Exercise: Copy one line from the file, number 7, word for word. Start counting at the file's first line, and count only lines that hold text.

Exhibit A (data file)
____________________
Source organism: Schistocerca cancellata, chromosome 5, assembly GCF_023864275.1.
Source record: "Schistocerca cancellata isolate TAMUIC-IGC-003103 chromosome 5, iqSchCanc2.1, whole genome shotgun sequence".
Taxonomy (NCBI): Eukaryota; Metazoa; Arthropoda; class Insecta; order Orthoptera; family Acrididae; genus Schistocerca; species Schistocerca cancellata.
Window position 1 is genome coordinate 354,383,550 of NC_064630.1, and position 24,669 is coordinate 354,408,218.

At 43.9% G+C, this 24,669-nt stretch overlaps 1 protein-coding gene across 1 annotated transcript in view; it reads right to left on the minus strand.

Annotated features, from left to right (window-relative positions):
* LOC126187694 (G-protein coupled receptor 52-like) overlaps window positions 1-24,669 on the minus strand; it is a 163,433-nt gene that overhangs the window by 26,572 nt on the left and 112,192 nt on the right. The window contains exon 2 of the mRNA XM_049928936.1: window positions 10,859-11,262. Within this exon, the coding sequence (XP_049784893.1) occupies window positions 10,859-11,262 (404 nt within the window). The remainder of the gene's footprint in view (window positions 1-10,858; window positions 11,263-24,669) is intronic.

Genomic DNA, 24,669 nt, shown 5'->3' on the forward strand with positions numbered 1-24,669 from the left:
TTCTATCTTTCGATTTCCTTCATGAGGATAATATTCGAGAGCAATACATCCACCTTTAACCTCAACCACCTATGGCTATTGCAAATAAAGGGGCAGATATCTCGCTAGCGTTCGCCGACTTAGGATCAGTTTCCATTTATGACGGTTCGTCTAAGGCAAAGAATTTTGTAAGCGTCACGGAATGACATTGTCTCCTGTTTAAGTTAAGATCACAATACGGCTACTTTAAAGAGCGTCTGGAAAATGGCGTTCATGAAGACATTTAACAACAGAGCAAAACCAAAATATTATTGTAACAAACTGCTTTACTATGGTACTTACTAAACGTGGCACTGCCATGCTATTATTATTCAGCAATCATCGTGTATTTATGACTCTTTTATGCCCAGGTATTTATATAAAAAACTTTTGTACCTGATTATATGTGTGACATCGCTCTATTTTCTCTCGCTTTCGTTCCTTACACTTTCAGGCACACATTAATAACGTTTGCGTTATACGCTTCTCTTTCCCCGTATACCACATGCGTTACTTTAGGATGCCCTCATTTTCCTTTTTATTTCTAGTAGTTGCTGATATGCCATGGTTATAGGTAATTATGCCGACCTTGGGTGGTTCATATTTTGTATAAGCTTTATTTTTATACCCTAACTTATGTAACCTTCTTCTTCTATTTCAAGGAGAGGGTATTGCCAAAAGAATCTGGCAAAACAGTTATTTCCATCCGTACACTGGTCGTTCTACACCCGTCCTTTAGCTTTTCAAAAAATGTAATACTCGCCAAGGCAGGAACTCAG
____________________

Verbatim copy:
* LOC126187694 (G-protein coupled receptor 52-like) overlaps window positions 1-24,669 on the minus strand; it is a 163,433-nt gene that overhangs the window by 26,572 nt on the left and 112,192 nt on the right. The window contains exon 2 of the mRNA XM_049928936.1: window positions 10,859-11,262. Within this exon, the coding sequence (XP_049784893.1) occupies window positions 10,859-11,262 (404 nt within the window). The remainder of the gene's footprint in view (window positions 1-10,858; window positions 11,263-24,669) is intronic.